David Tepper on investing under uncertainty: practice

by PlanMaestro

We discussed how David Tepper protects his positions. However, at the same time when have your heard a value investor saying anything remotely like this:

We’re not afraid to lose money. Hence the plaque. I should say, we’re not afraid to make money – David Tepper

The thing that comes to mind with him is not his defense. In complete contrast to Seth Klarman for example his record is consistently inconsistent … as he would be the first to recognize. He has several years of average or below average returns punctuated by home runs every five years or so. As Seth Klarman is the master of being fearful when others are greedy, you could say that David Tepper is the master of being greedy when others are fearful… an important ability to learn if you ask me.

All the points that we discussed on how he protects his downside came into fruition in his now famous March 2009 trade:

Tepper was sitting on a pile of cash, having sold out of most of his positions in the spring of 2008, and didn’t have any debt. So when the U.S. Treasury put out a white paper in February 2009 announcing its Financial Stability Plan, which included the Capital Assistance Program designed to shore up the capital of banks, he took his time and read the fine print.

The white paper and term sheet said the preferred stock the government was buying in the banks would be convertible to common shares at prices far above current trading levels at the time — which meant it was indeed a time to buy, buy, buy.

So he did. The fund began amassing sizable positions in bank-related securities: common and preferred shares, and junior-subordinated debt, to be exact. His targets, Bank of America and Citigroup in particular, as rumors circulating that the banking behemoths would be nationalized in early 2009 edged the stocks to near collapse.

Tepper was able to buy Bank of America preferred shares at just twelve cents on the dollar and Citigroup bonds at just nineteen cents. As those stocks rallied by the end of 2009, Appaloosa raked in the billions.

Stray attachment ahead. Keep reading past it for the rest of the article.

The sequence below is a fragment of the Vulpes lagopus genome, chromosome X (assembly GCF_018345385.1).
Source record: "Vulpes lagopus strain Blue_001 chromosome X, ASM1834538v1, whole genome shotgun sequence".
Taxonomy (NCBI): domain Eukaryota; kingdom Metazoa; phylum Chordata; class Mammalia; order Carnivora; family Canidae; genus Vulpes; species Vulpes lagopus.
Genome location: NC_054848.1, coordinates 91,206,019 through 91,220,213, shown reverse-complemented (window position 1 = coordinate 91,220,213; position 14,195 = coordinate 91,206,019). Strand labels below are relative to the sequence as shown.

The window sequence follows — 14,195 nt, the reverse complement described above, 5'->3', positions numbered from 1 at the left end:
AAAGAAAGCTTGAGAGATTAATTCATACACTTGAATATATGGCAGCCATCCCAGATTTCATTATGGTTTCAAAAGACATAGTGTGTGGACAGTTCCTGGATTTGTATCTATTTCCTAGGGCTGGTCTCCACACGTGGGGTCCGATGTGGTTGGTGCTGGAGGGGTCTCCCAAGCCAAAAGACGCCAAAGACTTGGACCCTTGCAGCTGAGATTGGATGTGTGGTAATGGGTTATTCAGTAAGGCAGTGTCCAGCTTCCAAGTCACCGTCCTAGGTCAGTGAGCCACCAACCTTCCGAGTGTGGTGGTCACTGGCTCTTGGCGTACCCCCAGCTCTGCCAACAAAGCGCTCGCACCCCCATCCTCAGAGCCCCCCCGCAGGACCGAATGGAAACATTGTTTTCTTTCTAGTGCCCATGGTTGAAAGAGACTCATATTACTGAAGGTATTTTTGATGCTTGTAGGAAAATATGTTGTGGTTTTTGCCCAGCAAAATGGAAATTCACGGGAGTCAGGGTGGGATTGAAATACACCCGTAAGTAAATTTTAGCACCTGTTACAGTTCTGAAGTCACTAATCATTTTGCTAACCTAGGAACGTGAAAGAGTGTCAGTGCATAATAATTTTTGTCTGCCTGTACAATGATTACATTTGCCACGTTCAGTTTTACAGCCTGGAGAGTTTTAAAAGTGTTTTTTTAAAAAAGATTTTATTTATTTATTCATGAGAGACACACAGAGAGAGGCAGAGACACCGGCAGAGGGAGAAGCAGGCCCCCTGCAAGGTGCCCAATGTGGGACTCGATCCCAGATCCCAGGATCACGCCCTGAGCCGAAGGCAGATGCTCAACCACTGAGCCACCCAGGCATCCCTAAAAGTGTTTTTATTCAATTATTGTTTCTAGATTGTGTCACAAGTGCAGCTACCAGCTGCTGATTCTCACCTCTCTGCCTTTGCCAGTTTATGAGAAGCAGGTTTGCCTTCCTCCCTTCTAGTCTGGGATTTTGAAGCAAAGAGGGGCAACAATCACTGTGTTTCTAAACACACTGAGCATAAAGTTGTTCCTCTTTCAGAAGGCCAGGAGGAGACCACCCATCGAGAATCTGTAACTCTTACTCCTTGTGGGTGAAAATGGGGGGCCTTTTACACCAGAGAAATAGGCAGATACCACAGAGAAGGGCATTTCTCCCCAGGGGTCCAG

Appaloosa also was able to buy about a billion dollar’s worth of AIG’s commercial mortgage-backed securities at nine cents on the dollar. Currently trading at about ninety-three cents, the “AIG ace” was a major coup and contributor to the firm’s success in 2009.

“Most of the upside was on the preferred and debt side, “ he says. “That’s perhaps why so many people missed this trade. They just couldn’t see it.” – NetNet profile

Let me emphasize this last point: most of his bets on banks and AIG  were on the preferreds and debt side.

He also  bought substantial stakes in common and preferred equity in several zombie REITs (NCT, GKK, MPG). We discussed one of these REITs and I hope to have showed that it had a margin of safety.

This is a sample of other moments:

  • 1989 Junk Bonds Collapse: “After the market imploded in 1989, most banks dissolved their high-yield trading desks. But Goldman’s survived, in part because Tepper, who had worked his way to head trader, helped take the edge off with a canny move: purchasing underlying bonds in the financial institutions that had been crippled by the crash. When the banks emerged from bankruptcy and the market picked up again, the value of the bonds soared.”
  • 1998 Russia: “Tepper bought a bunch of Russian debt on the assumption that the Russian government wouldn’t default. When it did and the ruble collapsed, it cost his fund hundreds of millions of dollars. But even as the market tanked, Tepper kept buying the ever-cheaper bonds, and a few months later, his tenacity paid off: The fund went up 60 percent.”
  • 2002 Junk Bonds Collapse Again: “when the junk-bond market collapsed for a second time. Tepper lost 25 percent, but made up for it the following year, when bonds he’d purchased in bankrupt companies went up 150 percent, Tepper’s big score in 2003. Tepper had purchased the distressed debt of the three then-largest bankruptcies in corporate history: Enron, WorldCom, and insurance giant Conseco. When they emerged from bankruptcy and the debt appreciated, Appaloosa went up a whopping 148 percent.”
  • 2010 Quantitative Easing: “You talk about when you get moments, this might be one of those—kind of (…) Either the economy is going to get better by itself in the next three months…What assets are going to do well? Stocks are going to do well, bonds won’t do so well, gold won’t do as well. Or the economy is not going to pick up in the next three months and the Fed is going to come in with QE. (…) What, I’m going to say, ‘No Fed, I disagree with you, I don’t want to be long equities?’ Sometimes is that easy, not all investment decisions are difficult ones”